Award Winners

2019

Large Newspaper

Silver

“La science au chevet de Notre-Dame” July 10, 2019

(“At the bedside of Notre Dame”)

Le Monde

Nathaniel Herzberg described the work of scientists trying to understand the past and potential future of Notre Dame cathedral in the wake of the devastating fire that nearly destroyed the historic structure in April 2019. The cathedral debris offers a wealth of insight into more than eight centuries of the structure’s architectural history. From the first night, art historians, archaeologists and curators helped firefighters save as much of the cathedral as possible. Once the real extent of the damage was known, teams of scientists were organized to explore the cathedral’s structure and...Read more

Video: In-Depth Reporting

Silver

“How to See a Black Hole: The Universe’s Greatest Mystery” April 10, 2019

Windfall Films for BBC Four in association with Smithsonian, NHK, Canal+ and Welt24

The BBC documentary followed the Event Horizon Telescope team as they captured the first- ever image of a black hole. The video spans two years, telling the inside story of the final moments of a decade-long project as it occurred in real time. The project combined eight radio telescopes from around world, including the South Pole, to make a synchronized, planet-wide telescope capable of observing radio emissions associated with black holes. Based on theory and observations, the existence of black holes — from which no light can escape — has long been accepted by scientists. But the Event...Read more

Video: Spot News/Feature Reporting

Silver

“Greenland – OMG Expedition” Oct. 3, 2018

VICE News Tonight

In a striking VICE News Tonight segment, the VICE team traveled to Knud Rasmussen Glacier in eastern Greenland to investigate the mechanisms behind glacial melt and sea level rise. They met up with NASA’s Oceans Melting Greenland expedition — OMG for short — to learn how ocean water has a major impact on Greenland’s disappearing glacial ice. Scientists on the expedition are finding that warming ocean currents, hundreds of meters beneath the ocean surface, are by far “the biggest and most overlooked source of glacial melt.” The segment focused on the scientific process and emphasized the...Read more

Small Newspaper

Silver

“Unlocking Science in Idaho” Nov. 25, 2018

DESERET NEWS

Three pieces by Amy Joi O’Donoghue, published on the same day, provided a comprehensive look at the history, future and current impact on Utah residents of the nearby Idaho National Laboratory. O’Donoghue investigated the lab’s current research, describing important projects and their significance for the local area. In a second piece, she focused on the future of the lab’s partnership with NuScale’s Carbon Free Power Project. The project, which could provide clean nuclear energy to Utah residents by 2026, has stirred up local controversy among legislators and energy companies. The last of...Read more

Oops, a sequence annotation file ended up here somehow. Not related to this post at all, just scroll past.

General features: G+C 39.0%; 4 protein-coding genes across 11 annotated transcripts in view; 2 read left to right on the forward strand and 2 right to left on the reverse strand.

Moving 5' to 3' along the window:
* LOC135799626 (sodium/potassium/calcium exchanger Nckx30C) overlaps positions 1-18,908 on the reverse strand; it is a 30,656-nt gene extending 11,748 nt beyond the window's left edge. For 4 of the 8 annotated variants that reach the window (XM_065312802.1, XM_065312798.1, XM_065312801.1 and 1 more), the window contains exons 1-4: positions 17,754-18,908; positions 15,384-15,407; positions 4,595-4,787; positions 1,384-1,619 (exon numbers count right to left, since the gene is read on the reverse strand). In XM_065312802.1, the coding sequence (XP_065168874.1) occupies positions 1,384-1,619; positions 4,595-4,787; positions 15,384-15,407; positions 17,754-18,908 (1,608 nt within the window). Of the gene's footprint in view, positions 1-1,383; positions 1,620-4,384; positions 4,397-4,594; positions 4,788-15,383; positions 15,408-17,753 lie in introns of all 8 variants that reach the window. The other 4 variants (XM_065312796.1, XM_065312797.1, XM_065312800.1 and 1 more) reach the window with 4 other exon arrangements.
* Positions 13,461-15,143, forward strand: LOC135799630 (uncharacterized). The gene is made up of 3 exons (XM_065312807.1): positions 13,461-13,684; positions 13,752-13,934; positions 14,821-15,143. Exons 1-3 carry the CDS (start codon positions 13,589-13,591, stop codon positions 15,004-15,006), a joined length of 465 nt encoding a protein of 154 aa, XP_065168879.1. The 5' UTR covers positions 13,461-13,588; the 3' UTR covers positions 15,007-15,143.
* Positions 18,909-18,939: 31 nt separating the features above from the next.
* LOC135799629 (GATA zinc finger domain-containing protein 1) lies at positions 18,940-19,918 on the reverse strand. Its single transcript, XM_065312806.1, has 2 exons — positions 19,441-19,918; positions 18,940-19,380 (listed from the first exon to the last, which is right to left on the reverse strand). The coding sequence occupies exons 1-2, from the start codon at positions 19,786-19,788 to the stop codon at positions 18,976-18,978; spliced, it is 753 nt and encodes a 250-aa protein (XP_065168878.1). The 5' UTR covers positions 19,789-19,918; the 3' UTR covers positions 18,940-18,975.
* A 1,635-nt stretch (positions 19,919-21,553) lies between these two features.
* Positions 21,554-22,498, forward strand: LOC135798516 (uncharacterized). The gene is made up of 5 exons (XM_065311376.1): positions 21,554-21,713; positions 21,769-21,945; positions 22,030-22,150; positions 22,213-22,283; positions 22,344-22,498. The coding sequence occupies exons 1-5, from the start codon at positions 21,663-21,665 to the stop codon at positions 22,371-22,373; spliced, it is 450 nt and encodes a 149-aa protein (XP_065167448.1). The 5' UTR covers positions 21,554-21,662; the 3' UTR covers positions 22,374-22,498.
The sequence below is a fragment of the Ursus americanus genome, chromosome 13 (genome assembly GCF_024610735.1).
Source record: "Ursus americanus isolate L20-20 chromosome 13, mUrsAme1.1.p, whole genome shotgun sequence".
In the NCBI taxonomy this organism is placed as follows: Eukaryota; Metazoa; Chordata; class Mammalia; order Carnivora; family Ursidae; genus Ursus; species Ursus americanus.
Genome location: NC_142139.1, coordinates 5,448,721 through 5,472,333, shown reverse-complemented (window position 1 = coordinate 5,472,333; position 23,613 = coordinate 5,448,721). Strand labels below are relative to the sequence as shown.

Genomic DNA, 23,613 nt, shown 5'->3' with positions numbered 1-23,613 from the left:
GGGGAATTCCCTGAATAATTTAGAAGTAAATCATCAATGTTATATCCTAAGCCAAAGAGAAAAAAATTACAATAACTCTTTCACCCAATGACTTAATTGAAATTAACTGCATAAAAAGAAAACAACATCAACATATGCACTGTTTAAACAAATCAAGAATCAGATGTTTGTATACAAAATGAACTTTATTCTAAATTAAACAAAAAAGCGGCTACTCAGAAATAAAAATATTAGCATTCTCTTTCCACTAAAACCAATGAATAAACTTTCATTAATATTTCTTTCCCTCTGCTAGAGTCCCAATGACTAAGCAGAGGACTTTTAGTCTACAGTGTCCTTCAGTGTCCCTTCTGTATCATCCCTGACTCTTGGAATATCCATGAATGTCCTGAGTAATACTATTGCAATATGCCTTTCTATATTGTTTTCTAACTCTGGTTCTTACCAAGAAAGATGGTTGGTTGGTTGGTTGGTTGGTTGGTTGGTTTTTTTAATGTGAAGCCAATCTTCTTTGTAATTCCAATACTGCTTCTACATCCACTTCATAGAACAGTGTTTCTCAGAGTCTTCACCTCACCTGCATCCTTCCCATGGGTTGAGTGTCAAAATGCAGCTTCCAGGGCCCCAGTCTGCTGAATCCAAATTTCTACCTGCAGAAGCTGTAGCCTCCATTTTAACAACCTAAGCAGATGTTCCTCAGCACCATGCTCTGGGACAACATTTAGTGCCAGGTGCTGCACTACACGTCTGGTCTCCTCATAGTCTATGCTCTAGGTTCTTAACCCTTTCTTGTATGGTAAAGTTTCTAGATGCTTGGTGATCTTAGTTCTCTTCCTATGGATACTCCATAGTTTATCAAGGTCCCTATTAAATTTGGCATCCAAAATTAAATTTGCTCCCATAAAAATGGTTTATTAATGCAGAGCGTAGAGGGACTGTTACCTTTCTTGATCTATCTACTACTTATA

Magazine

Silver

“Caucher Birkar — from asylum seeker to Fields Medal winner at Cambridge” April 2019

The Times Magazine (London)

Caucher Birkar grew up in a Kurdish peasant family in a war zone in Iran. An older brother started teaching him mathematics beyond what was in his textbooks, and he won acceptance into Tehran University, where his interest in math was further nurtured. But he eventually applied for asylum in Britain and was arbitrarily settled in Nottingham, where he lived with three other asylum seekers, unable to work and paying for food with vouchers. While in a “bureaucratic purgatory,” as Tom Whipple of The Times of London, describes it, Birkar benefited from a happy circumstance. The local...Read more

Audio

Silver

“The Fourth Astronaut” June 10, 2019

“Saving 1968” June 17, 2019

“We’re go for Powered Descent” July 1, 2019

BBC World Service

In three episodes of a 12-part podcast and radio series about the Apollo 11 moon landing in 1969, the BBC team used archival materials and extensive new interviews to explain the technology and engineering advances that made the mission a success. They described in exquisite detail the design and development of the “fourth astronaut,” the 70-pound onboard flight computer that made everything possible and which also presented some daunting last-minute challenges for mission controllers and pilot Neil Armstrong as the Eagle lander rapidly approached the lunar surface. The producers described...Read more

Online

Silver

“The Impossibly Cute Pika’s Survival May Say Something About Our Future” May 9, 2019

InsideClimate News

Nicholas Kusnetz described the painstaking work of biologist Chris Ray who has been tracking the American pika, a fist-sized denizen of the western mountains of the United States, for more than 30 years. It is “one of the longest-running research projects of one of the West’s most adorable creatures,” Kusnetz wrote.  He added, “The rabbit relatives are highly sensitive to temperature changes. They live high in the mountains, where temperatures are warming faster than the global average. And because pikas occupy a habitat that's critical to life across the West—mountain snowmelt is the...Read more

Children's Science News

Silver

“Rare-plant hunters race against time to save at-risk species” February 7, 2019

Science News for Students (online magazine)

In her winning entry, Canadian science writer Sharon Oosthoek followed efforts by scientists trying to save Hawaii’s endangered alula, a plant that once was widely used in decorative leis. She lured her readers into the story from the outset, writing: “Somewhere on a windswept cliff on the edge of the Hawaiian island of Kauai grows a plant that looks like a cabbage on a stick. It’s the last wild plant of its kind, and its exact location is a closely guarded secret.” Oosthoek described efforts by horticulturists to save that last, lonely plant by cultivating offspring in greenhouses and...Read more